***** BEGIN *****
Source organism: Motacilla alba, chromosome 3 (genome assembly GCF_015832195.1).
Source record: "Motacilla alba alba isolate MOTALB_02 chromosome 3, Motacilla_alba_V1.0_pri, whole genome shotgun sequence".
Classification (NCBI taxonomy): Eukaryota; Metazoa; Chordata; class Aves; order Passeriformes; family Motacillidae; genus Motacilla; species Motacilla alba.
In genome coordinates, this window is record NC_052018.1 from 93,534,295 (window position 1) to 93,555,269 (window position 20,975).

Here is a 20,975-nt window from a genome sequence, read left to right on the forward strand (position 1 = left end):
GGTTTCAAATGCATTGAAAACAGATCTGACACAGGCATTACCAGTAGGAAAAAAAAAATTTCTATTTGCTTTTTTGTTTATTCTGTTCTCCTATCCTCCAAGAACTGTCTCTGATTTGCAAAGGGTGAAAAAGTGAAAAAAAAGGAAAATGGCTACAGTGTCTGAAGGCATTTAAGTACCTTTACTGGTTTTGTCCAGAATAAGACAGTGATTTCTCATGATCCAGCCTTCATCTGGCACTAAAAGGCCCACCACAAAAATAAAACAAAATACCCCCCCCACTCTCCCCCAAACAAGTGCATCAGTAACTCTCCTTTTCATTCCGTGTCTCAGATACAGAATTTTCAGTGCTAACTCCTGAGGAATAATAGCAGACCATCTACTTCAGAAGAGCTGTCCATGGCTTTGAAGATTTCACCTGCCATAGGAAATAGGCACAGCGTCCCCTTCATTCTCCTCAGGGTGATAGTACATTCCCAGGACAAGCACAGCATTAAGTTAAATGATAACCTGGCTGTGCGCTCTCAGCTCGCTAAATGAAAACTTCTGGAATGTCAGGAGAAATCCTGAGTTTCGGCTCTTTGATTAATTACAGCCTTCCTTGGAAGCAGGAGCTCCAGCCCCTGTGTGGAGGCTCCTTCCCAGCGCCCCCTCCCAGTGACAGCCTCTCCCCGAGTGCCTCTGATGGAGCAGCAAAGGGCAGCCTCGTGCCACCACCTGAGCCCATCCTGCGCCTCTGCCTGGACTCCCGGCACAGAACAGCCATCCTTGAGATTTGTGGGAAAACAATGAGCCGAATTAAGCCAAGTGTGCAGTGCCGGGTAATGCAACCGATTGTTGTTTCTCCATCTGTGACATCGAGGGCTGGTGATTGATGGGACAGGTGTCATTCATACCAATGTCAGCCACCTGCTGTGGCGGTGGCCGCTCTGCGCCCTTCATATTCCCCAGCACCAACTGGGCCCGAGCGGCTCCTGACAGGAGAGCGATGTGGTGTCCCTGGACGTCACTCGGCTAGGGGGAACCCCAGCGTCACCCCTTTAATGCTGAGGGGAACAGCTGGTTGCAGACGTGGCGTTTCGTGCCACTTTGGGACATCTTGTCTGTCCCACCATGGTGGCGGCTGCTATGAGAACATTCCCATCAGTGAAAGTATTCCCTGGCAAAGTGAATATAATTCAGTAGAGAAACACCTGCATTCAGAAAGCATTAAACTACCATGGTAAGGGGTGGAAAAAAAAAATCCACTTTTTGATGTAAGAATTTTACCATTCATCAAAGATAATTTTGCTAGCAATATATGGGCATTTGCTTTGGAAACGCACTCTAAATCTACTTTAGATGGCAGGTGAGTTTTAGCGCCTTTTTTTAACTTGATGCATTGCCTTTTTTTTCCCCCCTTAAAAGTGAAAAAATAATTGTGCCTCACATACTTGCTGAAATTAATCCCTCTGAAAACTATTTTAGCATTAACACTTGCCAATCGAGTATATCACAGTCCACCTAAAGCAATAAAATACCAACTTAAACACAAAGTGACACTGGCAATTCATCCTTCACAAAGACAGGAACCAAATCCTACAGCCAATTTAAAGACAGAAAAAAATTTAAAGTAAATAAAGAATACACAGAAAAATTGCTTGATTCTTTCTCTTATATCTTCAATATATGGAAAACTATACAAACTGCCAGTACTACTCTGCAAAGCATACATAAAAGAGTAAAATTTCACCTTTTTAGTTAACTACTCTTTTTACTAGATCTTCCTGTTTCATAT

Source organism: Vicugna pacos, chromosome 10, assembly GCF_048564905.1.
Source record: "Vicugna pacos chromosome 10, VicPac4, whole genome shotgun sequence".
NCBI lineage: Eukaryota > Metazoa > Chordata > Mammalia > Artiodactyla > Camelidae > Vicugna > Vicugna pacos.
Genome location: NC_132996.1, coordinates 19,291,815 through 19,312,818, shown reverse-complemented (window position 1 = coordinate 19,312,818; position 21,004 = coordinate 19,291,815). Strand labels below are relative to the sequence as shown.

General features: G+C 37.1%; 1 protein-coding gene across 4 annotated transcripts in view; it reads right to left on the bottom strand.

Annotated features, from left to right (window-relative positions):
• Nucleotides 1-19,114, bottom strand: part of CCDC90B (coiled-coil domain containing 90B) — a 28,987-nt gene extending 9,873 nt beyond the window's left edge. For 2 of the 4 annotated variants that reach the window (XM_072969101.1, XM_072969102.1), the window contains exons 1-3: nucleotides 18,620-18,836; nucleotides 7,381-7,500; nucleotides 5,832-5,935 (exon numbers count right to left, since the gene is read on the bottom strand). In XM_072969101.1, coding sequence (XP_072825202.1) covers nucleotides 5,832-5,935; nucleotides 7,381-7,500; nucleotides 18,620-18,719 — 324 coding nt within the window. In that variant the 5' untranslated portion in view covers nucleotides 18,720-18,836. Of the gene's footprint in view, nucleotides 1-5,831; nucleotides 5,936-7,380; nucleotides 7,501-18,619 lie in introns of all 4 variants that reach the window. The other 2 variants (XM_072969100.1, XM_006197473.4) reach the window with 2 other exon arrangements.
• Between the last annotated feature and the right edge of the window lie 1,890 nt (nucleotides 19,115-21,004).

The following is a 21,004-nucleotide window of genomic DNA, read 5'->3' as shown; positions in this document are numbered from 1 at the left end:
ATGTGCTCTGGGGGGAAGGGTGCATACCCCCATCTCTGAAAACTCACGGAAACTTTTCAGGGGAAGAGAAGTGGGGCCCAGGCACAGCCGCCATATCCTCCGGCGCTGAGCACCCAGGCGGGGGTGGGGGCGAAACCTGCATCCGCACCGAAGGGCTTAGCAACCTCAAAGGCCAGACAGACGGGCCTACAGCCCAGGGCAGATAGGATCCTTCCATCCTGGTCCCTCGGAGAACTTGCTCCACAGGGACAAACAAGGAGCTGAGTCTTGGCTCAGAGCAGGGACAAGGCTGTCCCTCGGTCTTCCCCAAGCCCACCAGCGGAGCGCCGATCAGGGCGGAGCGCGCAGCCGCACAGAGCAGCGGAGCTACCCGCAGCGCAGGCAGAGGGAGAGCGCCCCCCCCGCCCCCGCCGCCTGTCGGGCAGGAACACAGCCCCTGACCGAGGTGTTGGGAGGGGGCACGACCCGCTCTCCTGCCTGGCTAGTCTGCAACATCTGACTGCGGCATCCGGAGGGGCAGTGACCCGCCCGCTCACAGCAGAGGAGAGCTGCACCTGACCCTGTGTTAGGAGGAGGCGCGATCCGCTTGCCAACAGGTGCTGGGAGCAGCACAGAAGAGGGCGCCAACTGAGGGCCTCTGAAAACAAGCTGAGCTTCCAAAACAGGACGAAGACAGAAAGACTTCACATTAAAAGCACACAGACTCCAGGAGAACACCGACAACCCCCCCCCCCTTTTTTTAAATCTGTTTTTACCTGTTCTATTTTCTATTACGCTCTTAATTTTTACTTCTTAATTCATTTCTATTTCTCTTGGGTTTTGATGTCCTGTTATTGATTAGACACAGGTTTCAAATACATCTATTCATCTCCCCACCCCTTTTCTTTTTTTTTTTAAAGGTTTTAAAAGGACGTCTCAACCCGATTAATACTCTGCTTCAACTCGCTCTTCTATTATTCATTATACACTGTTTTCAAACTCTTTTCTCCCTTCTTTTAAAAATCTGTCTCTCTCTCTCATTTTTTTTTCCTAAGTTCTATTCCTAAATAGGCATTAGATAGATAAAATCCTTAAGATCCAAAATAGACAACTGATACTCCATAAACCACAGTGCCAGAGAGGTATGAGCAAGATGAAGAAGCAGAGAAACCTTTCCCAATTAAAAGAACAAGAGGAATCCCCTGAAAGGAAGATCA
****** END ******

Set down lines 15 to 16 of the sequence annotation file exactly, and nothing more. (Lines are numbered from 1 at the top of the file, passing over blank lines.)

The following is a 21,004-nucleotide window of genomic DNA, read 5'->3' as shown; positions in this document are numbered from 1 at the left end:
ATGTGCTCTGGGGGGAAGGGTGCATACCCCCATCTCTGAAAACTCACGGAAACTTTTCAGGGGAAGAGAAGTGGGGCCCAGGCACAGCCGCCATATCCTCCGGCGCTGAGCACCCAGGCGGGGGTGGGGGCGAAACCTGCATCCGCACCGAAGGGCTTAGCAACCTCAAAGGCCAGACAGACGGGCCTACAGCCCAGGGCAGATAGGATCCTTCCATCCTGGTCCCTCGGAGAACTTGCTCCACAGGGACAAACAAGGAGCTGAGTCTTGGCTCAGAGCAGGGACAAGGCTGTCCCTCGGTCTTCCCCAAGCCCACCAGCGGAGCGCCGATCAGGGCGGAGCGCGCAGCCGCACAGAGCAGCGGAGCTACCCGCAGCGCAGGCAGAGGGAGAGCGCCCCCCCCGCCCCCGCCGCCTGTCGGGCAGGAACACAGCCCCTGACCGAGGTGTTGGGAGGGGGCACGACCCGCTCTCCTGCCTGGCTAGTCTGCAACATCTGACTGCGGCATCCGGAGGGGCAGTGACCCGCCCGCTCACAGCAGAGGAGAGCTGCACCTGACCCTGTGTTAGGAGGAGGCGCGATCCGCTTGCCAACAGGTGCTGGGAGCAGCACAGAAGAGGGCGCCAACTGAGGGCCTCTGAAAACAAGCTGAGCTTCCAAAACAGGACGAAGACAGAAAGACTTCACATTAAAAGCACACAGACTCCAGGAGAACACCGACAACCCCCCCCCCCTTTTTTTAAATCTGTTTTTACCTGTTCTATTTTCTATTACGCTCTTAATTTTTACTTCTTAATTCATTTCTATTTCTCTTGGGTTTTGATGTCCTGTTATTGATTAGACACAGGTTTCAAATACATCTATTCATCTCCCCACCCCTTTTCTTTTTTTTTTTAAAGGTTTTAAAAGGACGTCTCAACCCGATTAATACTCTGCTTCAACTCGCTCTTCTATTATTCATTATACACTGTTTTCAAACTCTTTTCTCCCTTCTTTTAAAAATCTGTCTCTCTCTCTCATTTTTTTTTCCTAAGTTCTATTCCTAAATAGGCATTAGATAGATAAAATCCTTAAGATCCAAAATAGACAACTGATACTCCATAAACCACAGTGCCAGAGAGGTATGAGCAAGATGAAGAAGCAGAGAAACCTTTCCCAATTAAAAGAACAAGAGGAATCCCCTGAAAGGAAGATCA